View Brit's profile


8510 posts in 4302 days

#9 posted 06-24-2012 03:16 PM

Don – Thanks. Just arrived at the hotel. I had to fly via Zurich and my flight from Heathrow to Zurich was delayed. When I landed in Zurich, I had to sprint from one end of the airport to the other and they arranged my own bus to take me out to the plane from Zurich to Stuttgart. I was the last one to board and everyone looked at me as if it was my fault. Talk about cutting it fine. A minute later and they would have unloaded my suitcase.

Dave – It is a lot easier to saw when you have a workbench that doesn’t wobble though. :-) I’ll have to see if I can fix mine as both of the vise screw no longer work. If not, I’ll either make a portable bench or buy another Workmate.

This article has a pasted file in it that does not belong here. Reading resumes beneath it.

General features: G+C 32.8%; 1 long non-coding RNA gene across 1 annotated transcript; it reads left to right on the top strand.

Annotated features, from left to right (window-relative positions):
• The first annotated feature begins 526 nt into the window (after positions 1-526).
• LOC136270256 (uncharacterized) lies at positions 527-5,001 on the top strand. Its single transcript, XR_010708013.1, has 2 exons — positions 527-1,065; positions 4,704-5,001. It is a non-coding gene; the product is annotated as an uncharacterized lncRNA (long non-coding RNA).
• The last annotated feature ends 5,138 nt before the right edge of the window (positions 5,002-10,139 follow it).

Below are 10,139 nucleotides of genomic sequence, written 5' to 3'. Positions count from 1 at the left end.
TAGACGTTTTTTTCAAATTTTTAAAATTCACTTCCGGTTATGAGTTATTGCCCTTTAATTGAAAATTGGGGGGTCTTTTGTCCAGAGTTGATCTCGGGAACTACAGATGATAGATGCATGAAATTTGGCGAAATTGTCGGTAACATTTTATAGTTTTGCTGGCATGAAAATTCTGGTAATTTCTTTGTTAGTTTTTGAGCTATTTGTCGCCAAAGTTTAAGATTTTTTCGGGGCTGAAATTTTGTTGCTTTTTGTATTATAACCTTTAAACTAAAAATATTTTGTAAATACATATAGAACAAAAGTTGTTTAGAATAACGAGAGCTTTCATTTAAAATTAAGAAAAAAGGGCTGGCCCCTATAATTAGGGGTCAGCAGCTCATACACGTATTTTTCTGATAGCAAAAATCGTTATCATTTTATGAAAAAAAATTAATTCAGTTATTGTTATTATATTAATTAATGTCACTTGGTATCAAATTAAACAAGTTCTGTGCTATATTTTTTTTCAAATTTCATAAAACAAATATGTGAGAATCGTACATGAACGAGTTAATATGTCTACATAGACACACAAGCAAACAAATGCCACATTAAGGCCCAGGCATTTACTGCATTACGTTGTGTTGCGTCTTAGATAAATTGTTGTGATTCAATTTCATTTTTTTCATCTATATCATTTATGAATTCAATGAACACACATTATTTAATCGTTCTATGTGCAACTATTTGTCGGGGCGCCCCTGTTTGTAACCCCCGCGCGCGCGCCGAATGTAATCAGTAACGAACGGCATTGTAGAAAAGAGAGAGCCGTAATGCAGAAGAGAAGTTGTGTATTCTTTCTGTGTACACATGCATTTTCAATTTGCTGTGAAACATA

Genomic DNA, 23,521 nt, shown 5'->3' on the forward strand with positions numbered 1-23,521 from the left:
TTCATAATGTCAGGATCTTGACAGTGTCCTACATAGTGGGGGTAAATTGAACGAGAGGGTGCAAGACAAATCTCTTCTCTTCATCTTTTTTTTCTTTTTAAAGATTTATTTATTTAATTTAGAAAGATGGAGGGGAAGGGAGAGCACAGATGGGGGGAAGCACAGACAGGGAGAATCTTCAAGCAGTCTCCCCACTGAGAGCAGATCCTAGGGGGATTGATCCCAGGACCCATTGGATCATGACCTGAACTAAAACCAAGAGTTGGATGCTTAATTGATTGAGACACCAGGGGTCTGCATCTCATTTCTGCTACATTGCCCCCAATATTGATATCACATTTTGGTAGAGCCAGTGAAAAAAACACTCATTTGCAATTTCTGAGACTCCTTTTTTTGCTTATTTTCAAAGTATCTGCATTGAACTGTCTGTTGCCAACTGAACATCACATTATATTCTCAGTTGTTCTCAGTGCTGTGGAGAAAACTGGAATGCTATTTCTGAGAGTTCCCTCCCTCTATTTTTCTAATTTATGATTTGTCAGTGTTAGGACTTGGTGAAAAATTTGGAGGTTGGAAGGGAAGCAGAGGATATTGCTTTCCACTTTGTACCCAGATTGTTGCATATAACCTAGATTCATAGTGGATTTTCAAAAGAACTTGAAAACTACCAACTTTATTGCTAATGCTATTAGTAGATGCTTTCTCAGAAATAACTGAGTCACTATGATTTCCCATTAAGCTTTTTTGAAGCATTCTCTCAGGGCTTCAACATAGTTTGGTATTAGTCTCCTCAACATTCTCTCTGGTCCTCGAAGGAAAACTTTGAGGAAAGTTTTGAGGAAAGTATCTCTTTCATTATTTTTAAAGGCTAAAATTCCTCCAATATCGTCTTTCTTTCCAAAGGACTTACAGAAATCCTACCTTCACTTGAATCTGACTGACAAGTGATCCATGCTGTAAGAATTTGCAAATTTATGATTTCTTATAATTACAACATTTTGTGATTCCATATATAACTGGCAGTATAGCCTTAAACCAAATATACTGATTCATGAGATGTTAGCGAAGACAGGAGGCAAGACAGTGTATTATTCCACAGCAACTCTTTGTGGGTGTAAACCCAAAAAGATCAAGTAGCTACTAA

Steliart – You’re welcome.

Mads – Once you develop a feel for filing, it isn’t that difficult. It would also be easier in a workshop with a raking light. Working out in the garden as I’ve been doing, the sun either illuminates my ‘shiners’ or not depending on where the clouds are. LOL.

-- Andy - Old Chinese proverb says: "If you think something can't be done, don't interrupt man who is doing it."

View Dave's profile


11435 posts in 4299 days

#10 posted 06-24-2012 04:18 PM

Andy simple construction grade will make a nice starter bench. And have a bit of weight. I am still using the one I built. It will become my secondary when I take the leap to the Roubo.

-- Superdav "No matter where you go - there you are."

View Doug's profile


1304 posts in 4220 days

#11 posted 06-25-2012 02:13 AM

Your posts on the this topic are very timely for me. I am embarcing on my first attempt to restore some old hand saws that were given to me. I need to learn as much as I can before I tackle sharpening the teeth. Your posts will be an invaluable resource. Thanks.

-- Doug

View Brit's profile


8510 posts in 4302 days

#12 posted 06-25-2012 05:42 AM